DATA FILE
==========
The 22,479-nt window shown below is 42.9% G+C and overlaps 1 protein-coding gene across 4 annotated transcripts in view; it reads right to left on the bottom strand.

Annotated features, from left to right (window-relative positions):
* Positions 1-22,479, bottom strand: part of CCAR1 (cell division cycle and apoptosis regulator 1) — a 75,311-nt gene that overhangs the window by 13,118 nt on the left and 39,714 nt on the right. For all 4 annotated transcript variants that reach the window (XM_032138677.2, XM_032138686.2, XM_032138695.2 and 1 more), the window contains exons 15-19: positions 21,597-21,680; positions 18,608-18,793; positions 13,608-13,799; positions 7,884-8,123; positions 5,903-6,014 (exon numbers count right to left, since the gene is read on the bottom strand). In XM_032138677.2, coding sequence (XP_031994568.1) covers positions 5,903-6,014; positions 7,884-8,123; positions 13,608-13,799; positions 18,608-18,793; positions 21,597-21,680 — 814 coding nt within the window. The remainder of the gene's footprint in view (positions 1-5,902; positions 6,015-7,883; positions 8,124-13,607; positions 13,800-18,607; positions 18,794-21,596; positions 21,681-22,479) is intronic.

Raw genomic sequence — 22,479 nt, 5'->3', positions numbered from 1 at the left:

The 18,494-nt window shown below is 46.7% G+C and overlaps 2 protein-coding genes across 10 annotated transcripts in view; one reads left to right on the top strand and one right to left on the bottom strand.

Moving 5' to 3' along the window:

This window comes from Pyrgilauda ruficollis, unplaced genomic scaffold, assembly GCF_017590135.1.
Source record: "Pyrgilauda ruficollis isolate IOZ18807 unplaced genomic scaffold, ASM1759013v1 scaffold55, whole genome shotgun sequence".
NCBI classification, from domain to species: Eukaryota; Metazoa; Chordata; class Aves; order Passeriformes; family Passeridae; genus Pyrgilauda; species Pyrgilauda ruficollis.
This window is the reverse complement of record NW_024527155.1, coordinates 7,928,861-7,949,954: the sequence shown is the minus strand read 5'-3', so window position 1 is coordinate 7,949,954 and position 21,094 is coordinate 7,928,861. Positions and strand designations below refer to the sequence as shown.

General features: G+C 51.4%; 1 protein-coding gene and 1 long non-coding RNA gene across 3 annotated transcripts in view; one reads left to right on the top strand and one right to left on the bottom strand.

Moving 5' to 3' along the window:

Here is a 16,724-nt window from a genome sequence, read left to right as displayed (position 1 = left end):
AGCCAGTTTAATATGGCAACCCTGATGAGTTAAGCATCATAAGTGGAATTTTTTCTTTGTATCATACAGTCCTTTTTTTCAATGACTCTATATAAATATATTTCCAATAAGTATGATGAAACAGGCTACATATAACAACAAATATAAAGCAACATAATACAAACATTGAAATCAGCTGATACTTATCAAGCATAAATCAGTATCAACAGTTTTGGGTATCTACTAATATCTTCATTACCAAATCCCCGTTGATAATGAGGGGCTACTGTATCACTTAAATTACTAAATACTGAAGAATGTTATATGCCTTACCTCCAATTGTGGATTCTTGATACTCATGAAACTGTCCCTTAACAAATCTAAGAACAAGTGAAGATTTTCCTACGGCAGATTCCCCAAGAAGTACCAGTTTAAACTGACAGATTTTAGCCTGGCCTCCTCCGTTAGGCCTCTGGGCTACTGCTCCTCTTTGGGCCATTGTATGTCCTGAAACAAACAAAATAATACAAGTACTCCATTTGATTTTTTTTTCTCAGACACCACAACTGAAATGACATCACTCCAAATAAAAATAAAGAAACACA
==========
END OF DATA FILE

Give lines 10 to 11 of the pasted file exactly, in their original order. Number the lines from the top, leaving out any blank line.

This window is the reverse complement of record NW_024527155.1, coordinates 7,928,861-7,949,954: the sequence shown is the minus strand read 5'-3', so window position 1 is coordinate 7,949,954 and position 21,094 is coordinate 7,928,861. Positions and strand designations below refer to the sequence as shown.

General features: G+C 51.4%; 1 protein-coding gene and 1 long non-coding RNA gene across 3 annotated transcripts in view; one reads left to right on the top strand and one right to left on the bottom strand.